Born 13 February 1918 in Coteau, North Dakota, Phyllis
Hoenhaus became the matriarch of a large family in Washington State. On her
100th birthday celebration, her daughter, Gerri Omli Hoenhaus, honors her
legacy at a celebration in Bothell, Wa.
When a snow storm in the Cascades shut down I-90, half of
our family had to turn around and go home. Two days later, four lucky grandkids
get to spend the morning with Aunt Phyllis, and have lunch. They get to know
her. She gets to know them. Oral history at its best from the North Dakota
diaspora of the 1950s, Aunt Phyllis is our family's matriarch. Here she is entertaining some of our grandkids during the week of her 100th birthday celebration.
After lunch with her.
for tea ceremony.
I’ve called ahead.
After tea, we take pictures.
to take home. Each grandchild
with her own small bag of fresh leaves.
We go next door for dumplings.
The ride to Yakima is mostly quiet.
LINES TO ACCOMPANY THE ORAL HISTORY PRESENTATION
OF PHYLLIS HOENHOUS BY GERRI HOENHOUS OMLI
ON HER MOTHER’S 100TH BIRTHDAY
Aunt Phyllis was my Dad’s sister.
I lived with her for almost two years
after I graduated from high school in 1963,
Dad was transferred to Huntsville, Alabama
to work on the Saturn project.
Mom, Dad, Chuck and Vonnie
went to Alabama in fall, 1963.
They were in Alabama until early 1969.
Phyllis and Dad lived in Coteau, North Dakota,
about six miles from Bowbells.
There’s no town left, but there’s
a county cemetery where Dale’s
twin brother, Darold, is buried. Phyllis
held it all together in my book—
my way of looking at things.
Phyllis and Mom fished together in Alaska.
Phyllis and Mom attended Seattle Mariners
spring training games twice.
Phyllis said they were like sisters.
Both of them mothered me
in different ways.
Speaking of how one sees things.
Phyllis has lost her vision in both eyes.
You can’t tell this from the video.
She listens to books on tape
and loves them. Why bring this up?
I ask this myself. She’s still learning
how to see this way. Understanding
this, helps one understand how sharp
her vision enters the room
and shapes a conversation.
God knows more about this
than we do. Children listening
for what comes now
in new time, time folding itself
back and forth. Phyllis mixing it all,
who’s here, who’s not, differences
shredding definitions, banging synapses.
How does Phyllis obliterate
the world we’ve brought with us
into the room? What is a generation?
Other questions have to do with me?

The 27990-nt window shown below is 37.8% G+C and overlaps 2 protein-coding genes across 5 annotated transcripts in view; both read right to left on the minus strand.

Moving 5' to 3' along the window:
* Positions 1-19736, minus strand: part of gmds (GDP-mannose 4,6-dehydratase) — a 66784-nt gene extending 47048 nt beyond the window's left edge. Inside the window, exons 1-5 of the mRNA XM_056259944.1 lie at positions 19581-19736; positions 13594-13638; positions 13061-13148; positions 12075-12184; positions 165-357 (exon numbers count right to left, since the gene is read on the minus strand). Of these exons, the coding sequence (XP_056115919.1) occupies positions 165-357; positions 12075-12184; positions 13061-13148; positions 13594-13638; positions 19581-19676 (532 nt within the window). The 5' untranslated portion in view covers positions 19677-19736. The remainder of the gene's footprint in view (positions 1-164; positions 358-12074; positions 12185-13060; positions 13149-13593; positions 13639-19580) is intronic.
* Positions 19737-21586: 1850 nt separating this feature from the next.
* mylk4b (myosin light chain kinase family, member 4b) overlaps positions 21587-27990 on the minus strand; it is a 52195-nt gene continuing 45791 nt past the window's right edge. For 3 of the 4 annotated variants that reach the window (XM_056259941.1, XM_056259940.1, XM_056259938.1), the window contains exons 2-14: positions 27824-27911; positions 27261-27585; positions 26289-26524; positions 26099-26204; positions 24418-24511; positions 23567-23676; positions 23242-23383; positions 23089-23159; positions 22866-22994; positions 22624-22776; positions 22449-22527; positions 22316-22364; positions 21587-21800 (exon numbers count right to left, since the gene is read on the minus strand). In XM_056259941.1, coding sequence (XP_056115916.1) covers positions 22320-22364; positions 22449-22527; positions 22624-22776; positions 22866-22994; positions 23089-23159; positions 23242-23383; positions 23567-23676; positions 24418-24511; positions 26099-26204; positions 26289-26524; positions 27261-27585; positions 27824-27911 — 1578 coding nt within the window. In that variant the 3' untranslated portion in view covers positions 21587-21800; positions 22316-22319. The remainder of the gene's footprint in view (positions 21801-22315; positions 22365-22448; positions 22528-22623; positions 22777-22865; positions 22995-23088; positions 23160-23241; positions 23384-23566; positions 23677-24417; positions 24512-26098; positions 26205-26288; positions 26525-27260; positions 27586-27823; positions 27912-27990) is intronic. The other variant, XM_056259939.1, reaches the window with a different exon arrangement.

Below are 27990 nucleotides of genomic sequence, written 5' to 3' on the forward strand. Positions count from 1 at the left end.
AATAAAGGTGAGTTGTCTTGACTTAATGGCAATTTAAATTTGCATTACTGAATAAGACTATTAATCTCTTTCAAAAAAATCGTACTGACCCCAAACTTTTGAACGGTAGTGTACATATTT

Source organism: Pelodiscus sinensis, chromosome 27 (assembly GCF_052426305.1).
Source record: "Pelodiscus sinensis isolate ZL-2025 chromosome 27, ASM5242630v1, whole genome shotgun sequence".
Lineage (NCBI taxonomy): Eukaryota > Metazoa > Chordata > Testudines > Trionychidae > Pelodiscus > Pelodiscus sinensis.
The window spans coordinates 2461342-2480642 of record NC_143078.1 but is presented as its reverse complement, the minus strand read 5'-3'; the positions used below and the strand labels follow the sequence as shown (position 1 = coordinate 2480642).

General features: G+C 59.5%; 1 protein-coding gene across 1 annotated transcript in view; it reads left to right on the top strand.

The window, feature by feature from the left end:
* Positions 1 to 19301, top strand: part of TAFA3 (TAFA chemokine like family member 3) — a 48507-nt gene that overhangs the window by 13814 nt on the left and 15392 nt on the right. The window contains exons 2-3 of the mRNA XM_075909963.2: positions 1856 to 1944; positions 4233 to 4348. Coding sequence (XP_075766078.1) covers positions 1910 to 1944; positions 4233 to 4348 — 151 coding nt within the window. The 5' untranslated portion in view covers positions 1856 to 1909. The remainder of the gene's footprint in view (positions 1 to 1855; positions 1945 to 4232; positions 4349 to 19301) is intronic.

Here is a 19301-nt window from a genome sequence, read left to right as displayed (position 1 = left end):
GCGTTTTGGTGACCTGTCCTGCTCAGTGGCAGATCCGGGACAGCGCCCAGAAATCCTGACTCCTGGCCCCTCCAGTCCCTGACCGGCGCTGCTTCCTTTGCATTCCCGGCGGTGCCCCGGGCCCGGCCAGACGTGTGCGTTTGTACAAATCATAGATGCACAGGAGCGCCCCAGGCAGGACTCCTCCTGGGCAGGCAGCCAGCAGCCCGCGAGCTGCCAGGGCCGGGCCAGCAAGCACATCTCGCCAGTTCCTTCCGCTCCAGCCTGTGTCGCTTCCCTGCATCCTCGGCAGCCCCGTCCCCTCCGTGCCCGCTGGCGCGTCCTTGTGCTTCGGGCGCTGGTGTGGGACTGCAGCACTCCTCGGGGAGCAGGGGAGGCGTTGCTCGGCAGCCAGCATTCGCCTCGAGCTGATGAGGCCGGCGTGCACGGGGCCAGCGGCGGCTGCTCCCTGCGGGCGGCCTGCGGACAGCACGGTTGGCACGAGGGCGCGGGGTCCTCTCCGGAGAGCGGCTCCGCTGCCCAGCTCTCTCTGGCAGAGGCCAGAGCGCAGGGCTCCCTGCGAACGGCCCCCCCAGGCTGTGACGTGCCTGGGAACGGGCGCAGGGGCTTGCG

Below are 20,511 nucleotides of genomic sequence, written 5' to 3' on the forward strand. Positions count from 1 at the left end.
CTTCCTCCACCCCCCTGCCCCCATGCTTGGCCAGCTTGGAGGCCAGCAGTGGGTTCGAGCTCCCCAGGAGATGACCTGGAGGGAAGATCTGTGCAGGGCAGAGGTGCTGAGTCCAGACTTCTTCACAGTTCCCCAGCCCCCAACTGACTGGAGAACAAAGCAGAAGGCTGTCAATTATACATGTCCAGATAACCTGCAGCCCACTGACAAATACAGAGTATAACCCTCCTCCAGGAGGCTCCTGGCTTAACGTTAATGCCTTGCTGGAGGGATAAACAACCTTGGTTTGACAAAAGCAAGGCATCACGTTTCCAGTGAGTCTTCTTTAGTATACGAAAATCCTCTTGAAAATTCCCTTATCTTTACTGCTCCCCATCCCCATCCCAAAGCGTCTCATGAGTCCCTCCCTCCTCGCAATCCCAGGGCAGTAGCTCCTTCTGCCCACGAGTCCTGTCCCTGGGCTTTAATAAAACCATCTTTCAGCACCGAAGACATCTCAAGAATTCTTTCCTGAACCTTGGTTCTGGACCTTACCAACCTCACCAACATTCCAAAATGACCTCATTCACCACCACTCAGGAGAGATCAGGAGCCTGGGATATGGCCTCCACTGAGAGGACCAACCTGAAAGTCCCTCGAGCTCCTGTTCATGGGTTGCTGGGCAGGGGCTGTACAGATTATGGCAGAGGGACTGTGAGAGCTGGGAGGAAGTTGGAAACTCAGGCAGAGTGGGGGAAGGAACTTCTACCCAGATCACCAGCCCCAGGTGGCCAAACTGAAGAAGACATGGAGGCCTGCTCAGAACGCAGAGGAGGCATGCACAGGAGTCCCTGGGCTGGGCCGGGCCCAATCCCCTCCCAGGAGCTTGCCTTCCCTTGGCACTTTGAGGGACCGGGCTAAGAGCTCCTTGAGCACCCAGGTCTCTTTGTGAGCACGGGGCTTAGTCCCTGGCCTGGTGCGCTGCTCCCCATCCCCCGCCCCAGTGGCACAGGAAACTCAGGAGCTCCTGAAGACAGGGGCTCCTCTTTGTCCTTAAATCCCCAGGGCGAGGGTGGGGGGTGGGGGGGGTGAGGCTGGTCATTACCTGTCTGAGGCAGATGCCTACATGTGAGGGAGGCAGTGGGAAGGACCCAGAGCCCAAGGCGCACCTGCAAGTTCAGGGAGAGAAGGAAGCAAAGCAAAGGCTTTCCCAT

Maybe you’re listening down the road.
Perhaps you’ve already lost track
of the kids. If you haven’t,
what do you remember of their lives?
What paths did they find?
Which ways opened for which ones?
Returning to Phyllis, the more I see
of her here, the more I want to listen to threads
she hasn’t had time to reach and give us.
Maybe, too, she’s the only editor that counts.
She’s left in what she wants to keep.
And us, in the room?
We’ve only had 100 years to listen.
What distinguishes this from nostalgia?
This conversation. Who do you talk with
who carries conversation better?
My own joy can’t hide. Deflect?
Delete? Too much? What gets lost
if you take out what brings Phyllis closer?
Gerri gave a remarkable speech
at the Birthday party, oral history
by a daughter who has paid attention,
and that, too, has been videotaped.
She says things I didn’t know.
I’ve listened half a dozen times
and still don’t have it.
Could this be? Could this really be?
Gerri’s presentation details major points
of Phyllis’ life, and I’m so glad
we got there in time to hear it.
Most of our family had to turn back
the day of the birthday party
because of snow in mountains.
The party was held on Saturday,
17 February, in Bothell, Wa.
Three cars of our family had to
turn back. Karen and I turned around
in Ellensburg, came back
and went over White Pass,
arriving after the meal
and just before Gerri spoke
and the kids came up and sang
Iust in time to see Phyllis, to hear Gerri.
To listen to the kids sing.
Roads improved, and on Monday
Josh, Kate, Sam & Dee got over the pass.
That was time, too.
Part of what the kids experienced
is part of who you are too.
What does, Who’s here? mean? Any way?
10- 14 April 2018